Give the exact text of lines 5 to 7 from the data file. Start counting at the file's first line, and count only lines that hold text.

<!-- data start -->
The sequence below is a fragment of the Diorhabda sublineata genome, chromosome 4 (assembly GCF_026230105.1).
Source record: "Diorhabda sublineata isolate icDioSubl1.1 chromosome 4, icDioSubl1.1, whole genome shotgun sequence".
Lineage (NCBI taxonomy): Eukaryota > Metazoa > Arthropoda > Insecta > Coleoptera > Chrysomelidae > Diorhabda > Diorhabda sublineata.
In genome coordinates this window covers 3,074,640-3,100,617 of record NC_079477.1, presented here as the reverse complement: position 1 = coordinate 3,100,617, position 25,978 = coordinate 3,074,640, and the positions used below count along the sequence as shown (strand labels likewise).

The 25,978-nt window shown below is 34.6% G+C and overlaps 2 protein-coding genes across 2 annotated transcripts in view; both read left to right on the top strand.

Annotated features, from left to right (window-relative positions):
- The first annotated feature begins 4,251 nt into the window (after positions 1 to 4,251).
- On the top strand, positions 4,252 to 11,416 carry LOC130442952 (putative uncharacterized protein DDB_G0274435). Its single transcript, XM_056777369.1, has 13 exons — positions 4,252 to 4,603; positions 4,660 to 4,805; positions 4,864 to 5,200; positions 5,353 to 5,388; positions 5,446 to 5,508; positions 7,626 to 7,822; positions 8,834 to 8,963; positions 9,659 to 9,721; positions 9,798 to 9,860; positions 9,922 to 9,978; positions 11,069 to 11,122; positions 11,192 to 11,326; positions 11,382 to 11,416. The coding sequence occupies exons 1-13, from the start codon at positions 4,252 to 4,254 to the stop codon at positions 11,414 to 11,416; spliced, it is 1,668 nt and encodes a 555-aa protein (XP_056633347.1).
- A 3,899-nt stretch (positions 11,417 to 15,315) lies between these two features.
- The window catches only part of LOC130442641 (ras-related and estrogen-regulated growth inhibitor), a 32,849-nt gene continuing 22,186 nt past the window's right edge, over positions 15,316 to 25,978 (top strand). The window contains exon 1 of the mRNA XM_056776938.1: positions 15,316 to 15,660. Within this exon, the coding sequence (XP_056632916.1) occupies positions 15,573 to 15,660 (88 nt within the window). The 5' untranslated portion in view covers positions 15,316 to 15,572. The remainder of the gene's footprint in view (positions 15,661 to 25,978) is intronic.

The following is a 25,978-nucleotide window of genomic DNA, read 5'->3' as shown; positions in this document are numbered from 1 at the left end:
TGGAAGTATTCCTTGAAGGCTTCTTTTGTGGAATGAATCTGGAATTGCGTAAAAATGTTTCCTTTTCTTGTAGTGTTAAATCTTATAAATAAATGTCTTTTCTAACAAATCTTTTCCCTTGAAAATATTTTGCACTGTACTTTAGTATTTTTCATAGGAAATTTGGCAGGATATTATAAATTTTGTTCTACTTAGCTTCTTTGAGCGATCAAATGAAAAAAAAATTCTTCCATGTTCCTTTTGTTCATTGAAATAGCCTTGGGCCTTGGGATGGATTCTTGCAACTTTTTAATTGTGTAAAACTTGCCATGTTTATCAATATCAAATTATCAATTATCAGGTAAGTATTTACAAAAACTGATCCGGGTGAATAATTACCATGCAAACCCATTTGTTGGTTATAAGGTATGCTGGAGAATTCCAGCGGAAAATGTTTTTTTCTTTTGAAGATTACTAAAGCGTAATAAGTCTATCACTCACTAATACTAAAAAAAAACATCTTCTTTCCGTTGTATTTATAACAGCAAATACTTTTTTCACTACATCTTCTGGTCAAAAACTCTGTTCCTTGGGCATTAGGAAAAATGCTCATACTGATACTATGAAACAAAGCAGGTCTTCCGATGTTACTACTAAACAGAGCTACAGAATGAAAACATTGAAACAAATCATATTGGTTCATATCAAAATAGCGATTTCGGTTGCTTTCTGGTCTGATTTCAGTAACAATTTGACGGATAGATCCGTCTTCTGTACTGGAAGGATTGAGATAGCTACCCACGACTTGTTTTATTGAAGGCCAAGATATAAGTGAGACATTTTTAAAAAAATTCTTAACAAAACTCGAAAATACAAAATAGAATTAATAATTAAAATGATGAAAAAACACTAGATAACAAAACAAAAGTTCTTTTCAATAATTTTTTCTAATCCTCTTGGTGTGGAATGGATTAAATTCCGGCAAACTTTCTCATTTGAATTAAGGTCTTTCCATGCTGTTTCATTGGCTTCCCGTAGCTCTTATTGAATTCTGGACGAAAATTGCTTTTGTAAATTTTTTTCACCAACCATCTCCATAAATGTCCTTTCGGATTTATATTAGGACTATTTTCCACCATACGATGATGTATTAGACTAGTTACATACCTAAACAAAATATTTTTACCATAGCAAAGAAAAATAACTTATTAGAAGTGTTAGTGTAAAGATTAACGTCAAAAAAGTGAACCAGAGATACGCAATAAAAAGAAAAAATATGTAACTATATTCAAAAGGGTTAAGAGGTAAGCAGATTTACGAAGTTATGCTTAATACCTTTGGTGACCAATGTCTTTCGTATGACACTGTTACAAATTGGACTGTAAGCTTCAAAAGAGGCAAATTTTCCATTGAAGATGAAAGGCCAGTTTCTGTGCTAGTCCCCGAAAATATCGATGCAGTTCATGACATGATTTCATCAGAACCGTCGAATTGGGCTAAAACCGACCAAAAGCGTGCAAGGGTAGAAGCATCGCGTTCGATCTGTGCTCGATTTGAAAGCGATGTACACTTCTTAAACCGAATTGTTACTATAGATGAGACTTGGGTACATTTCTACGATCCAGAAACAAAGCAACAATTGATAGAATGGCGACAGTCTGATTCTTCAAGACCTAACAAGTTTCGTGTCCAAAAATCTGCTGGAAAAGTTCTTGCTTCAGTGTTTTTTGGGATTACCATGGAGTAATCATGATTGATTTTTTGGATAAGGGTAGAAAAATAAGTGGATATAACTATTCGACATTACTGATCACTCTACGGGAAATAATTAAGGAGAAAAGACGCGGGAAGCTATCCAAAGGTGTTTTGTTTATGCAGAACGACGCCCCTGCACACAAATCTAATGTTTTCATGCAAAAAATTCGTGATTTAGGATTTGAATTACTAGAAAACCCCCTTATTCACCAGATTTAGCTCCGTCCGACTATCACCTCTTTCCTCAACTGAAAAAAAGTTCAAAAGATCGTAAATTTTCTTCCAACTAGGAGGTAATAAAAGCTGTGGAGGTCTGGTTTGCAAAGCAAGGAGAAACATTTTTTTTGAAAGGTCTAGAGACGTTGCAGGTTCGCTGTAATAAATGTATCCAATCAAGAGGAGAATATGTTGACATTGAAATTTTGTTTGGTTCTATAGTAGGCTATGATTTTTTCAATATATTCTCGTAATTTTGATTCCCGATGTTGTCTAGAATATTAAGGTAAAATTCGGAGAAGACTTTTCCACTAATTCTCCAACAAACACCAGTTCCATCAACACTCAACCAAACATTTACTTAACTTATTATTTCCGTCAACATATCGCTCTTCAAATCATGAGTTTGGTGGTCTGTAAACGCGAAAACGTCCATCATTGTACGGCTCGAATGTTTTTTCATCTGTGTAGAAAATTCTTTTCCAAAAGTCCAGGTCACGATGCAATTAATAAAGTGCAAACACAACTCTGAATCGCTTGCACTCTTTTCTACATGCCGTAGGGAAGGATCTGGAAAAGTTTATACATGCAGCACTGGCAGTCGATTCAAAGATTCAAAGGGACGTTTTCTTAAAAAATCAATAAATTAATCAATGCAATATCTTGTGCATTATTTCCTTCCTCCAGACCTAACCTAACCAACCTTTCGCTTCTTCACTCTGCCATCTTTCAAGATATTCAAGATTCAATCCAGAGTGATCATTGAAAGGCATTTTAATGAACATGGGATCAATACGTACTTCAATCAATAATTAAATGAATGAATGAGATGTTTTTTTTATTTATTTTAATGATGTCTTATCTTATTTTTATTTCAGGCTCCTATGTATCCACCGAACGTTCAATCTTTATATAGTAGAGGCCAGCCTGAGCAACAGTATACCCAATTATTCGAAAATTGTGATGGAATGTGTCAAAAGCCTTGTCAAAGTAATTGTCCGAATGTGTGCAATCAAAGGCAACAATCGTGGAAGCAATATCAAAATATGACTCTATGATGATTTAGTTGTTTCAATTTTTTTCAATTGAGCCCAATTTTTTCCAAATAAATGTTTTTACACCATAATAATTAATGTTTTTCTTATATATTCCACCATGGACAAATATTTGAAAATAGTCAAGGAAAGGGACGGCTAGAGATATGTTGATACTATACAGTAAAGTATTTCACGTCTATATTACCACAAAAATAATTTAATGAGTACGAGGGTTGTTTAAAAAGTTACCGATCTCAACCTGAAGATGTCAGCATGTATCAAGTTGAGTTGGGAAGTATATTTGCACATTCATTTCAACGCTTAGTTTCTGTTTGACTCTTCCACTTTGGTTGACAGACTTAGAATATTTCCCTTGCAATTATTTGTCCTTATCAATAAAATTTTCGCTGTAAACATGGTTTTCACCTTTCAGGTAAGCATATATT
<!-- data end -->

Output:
The 25,978-nt window shown below is 34.6% G+C and overlaps 2 protein-coding genes across 2 annotated transcripts in view; both read left to right on the top strand.

Annotated features, from left to right (window-relative positions):
- The first annotated feature begins 4,251 nt into the window (after positions 1 to 4,251).